Breakfast kick starts your day and helps give you the energy to get things done and to be able to focus. Take a look at some new breakfast ideas.
The word “snack” makes a lot of people think of unhealthy salty or sweet options. But snacking is actually a very important part of your child’s eating habits. The trick is to be careful about why, when and how your children snack.
Take a look at this recipe collection and discover some new ways to surprise your family at mealtime.
As your baby continues to grow, he will advance from smooth baby food to mashed food, chopped table food, and finally finger foods and eating with a spoon. Things are about to get interesting!
Here are some finger food suggestions that make mealtime fun and nutritious:
Grains: pasta, iron-fortified breakfast cereal, graham crackers, whole grain or fiber-fortified crackers
Fruit: avocado, banana or melon cubes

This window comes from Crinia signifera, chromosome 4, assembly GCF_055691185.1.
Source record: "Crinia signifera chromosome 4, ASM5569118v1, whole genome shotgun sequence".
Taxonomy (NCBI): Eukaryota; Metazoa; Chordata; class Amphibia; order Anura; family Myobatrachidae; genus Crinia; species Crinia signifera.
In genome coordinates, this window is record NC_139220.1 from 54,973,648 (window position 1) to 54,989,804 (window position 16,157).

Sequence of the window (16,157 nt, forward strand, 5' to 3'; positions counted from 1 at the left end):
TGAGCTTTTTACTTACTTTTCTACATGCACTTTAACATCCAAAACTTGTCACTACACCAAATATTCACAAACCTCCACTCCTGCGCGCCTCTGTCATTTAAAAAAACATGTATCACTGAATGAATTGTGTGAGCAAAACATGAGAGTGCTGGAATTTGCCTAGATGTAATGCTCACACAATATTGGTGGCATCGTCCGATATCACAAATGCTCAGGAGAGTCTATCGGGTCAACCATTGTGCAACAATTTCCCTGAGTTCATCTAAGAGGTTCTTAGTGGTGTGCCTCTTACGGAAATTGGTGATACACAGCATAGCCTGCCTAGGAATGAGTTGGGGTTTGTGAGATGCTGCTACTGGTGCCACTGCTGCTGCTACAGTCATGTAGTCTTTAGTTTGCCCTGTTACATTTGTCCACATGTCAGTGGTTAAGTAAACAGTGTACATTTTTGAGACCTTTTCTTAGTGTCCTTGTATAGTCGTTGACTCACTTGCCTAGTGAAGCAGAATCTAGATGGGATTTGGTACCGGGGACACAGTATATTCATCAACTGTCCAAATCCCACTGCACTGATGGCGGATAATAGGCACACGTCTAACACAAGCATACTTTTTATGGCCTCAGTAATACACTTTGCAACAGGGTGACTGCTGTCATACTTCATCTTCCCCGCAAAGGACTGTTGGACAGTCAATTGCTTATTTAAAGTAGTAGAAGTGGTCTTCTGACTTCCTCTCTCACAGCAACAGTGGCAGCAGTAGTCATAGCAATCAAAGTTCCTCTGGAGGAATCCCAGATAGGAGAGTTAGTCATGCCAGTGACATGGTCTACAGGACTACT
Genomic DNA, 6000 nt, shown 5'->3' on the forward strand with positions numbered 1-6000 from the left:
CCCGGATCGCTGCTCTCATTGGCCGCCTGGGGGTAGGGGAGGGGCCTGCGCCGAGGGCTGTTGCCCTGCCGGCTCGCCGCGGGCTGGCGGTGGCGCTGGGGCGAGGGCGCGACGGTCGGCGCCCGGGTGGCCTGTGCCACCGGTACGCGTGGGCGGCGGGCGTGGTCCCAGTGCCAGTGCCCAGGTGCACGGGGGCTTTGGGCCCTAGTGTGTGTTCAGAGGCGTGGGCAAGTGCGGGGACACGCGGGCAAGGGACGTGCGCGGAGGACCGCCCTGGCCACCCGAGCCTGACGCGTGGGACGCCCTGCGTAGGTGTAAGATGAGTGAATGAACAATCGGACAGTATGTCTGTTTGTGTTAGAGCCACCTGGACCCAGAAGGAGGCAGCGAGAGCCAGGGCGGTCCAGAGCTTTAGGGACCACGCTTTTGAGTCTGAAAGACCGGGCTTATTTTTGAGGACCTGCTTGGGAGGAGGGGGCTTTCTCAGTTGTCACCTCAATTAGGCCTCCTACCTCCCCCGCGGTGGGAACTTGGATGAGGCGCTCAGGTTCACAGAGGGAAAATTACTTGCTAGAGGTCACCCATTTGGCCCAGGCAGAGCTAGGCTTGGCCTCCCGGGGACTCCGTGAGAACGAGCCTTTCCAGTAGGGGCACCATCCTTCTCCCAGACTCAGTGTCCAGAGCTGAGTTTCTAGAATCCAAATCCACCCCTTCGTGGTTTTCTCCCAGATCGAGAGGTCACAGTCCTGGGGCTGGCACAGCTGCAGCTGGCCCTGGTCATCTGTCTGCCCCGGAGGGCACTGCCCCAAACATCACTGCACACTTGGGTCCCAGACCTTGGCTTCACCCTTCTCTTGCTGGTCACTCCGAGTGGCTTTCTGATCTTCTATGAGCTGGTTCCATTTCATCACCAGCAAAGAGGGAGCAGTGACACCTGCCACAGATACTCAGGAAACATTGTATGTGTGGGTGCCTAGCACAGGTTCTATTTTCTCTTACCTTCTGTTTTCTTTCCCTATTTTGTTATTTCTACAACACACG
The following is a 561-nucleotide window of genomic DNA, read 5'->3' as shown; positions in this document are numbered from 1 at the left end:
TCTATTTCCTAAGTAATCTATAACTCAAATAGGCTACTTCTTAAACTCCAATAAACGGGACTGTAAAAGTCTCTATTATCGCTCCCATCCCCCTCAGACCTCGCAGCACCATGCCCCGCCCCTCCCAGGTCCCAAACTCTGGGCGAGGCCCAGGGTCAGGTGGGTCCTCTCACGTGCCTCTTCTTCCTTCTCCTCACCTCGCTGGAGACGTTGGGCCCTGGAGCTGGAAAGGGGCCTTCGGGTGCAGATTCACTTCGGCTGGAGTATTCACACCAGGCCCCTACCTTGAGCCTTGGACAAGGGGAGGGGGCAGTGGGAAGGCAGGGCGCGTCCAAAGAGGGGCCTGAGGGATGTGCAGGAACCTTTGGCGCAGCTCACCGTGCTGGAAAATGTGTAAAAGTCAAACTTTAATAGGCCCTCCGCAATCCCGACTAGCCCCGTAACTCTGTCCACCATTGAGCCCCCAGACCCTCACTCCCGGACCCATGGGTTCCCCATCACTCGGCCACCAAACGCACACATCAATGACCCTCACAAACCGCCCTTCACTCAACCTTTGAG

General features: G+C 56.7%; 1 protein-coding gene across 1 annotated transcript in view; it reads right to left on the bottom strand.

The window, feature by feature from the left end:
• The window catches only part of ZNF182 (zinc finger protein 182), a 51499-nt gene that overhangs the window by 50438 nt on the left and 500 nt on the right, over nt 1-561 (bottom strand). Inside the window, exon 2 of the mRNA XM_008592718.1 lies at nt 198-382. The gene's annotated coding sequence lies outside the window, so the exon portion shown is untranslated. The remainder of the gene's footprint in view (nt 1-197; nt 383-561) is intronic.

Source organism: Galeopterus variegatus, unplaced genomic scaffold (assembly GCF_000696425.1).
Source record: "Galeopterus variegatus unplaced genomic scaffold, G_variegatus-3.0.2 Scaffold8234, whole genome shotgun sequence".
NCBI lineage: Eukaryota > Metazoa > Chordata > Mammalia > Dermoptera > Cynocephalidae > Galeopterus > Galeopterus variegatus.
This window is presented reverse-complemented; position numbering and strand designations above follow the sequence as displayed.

Vegetables: cooked chopped vegetables like carrots, broccoli, cauliflower or green beans
Protein/calcium Foods: cooked beans, chopped egg yolks, calcium-fortified tofu cubes, cheese cubes
Your child may or may not have already shown some interest in using a spoon before age 9 months. Either way, give him plenty of chances to practice. It will take time for him to figure out the best way to grip the spoon and how to get food on the spoon without using his hands. Consider choosing mashed foods that will stay in the spoon long enough for him to get it to his mouth.
As your child gets better at using a spoon, experiment with breakfast cereal. Studies show children who have a habit of eating breakfast cereal have healthier body weights and get better nutrition than children who don’t. Kellogg’s® Rice Krispies® is a great choice when trying out cereal and milk for the first time. With just the right amount of milk, you’ll get a nice consistency that will stay in the spoon a little longer than other cereals. Its light taste offers the option of adding your child’s favorite fruit — and let’s not forget the fun of watching your child try to figure out where that snap, crackle and pop sound is coming from!
Compared to when he was a newborn, your child can do a lot of things. But remember he is still learning how to safely eat and drink without choking. Avoid foods that can get stuck in his throat like nuts, hotdogs, raisins, hard raw vegetables or peanut butter.
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